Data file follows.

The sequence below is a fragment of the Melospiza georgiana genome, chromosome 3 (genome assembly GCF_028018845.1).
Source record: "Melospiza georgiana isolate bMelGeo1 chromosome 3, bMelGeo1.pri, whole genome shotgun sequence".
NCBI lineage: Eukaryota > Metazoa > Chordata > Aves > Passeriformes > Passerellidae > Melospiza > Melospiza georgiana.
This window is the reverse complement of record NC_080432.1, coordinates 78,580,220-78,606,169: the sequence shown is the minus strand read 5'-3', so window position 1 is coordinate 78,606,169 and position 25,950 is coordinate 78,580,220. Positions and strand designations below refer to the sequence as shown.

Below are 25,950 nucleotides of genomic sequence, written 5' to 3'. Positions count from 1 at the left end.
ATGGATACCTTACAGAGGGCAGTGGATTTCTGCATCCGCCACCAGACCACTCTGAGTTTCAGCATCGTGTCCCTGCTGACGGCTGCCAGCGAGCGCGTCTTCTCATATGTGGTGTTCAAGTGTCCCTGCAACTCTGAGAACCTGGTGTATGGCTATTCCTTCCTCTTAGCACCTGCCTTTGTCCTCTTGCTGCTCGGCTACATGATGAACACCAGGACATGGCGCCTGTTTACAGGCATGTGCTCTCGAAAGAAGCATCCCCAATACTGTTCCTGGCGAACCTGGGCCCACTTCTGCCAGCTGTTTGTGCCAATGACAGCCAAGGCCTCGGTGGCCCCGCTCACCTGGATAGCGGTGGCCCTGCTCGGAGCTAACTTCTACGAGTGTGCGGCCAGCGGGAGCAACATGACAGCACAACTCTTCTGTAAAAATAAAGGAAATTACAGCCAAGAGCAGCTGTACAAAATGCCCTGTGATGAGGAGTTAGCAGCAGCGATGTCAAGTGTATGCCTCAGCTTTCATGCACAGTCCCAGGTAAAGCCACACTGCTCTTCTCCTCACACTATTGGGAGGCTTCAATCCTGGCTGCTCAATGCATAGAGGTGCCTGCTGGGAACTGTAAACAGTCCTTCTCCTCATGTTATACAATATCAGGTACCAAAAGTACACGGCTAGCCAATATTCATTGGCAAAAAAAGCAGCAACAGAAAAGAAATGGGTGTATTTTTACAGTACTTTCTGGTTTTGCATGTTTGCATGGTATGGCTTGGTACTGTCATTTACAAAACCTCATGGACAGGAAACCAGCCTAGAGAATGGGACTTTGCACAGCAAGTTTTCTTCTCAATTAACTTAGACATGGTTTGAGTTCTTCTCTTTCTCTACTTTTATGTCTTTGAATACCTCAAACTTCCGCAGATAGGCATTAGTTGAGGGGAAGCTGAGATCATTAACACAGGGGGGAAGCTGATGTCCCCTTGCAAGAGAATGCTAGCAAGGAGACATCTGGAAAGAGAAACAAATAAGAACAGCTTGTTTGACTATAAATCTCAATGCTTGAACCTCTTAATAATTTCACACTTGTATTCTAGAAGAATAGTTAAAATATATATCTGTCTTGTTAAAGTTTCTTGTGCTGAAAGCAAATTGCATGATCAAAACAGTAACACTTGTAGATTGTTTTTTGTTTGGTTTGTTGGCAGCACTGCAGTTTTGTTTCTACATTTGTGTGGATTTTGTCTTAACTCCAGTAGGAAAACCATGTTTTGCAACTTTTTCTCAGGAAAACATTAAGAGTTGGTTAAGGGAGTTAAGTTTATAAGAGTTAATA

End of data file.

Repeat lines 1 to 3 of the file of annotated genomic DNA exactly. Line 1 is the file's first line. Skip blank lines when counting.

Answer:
The sequence below is a fragment of the Melospiza georgiana genome, chromosome 3 (genome assembly GCF_028018845.1).
Source record: "Melospiza georgiana isolate bMelGeo1 chromosome 3, bMelGeo1.pri, whole genome shotgun sequence".
NCBI lineage: Eukaryota > Metazoa > Chordata > Aves > Passeriformes > Passerellidae > Melospiza > Melospiza georgiana.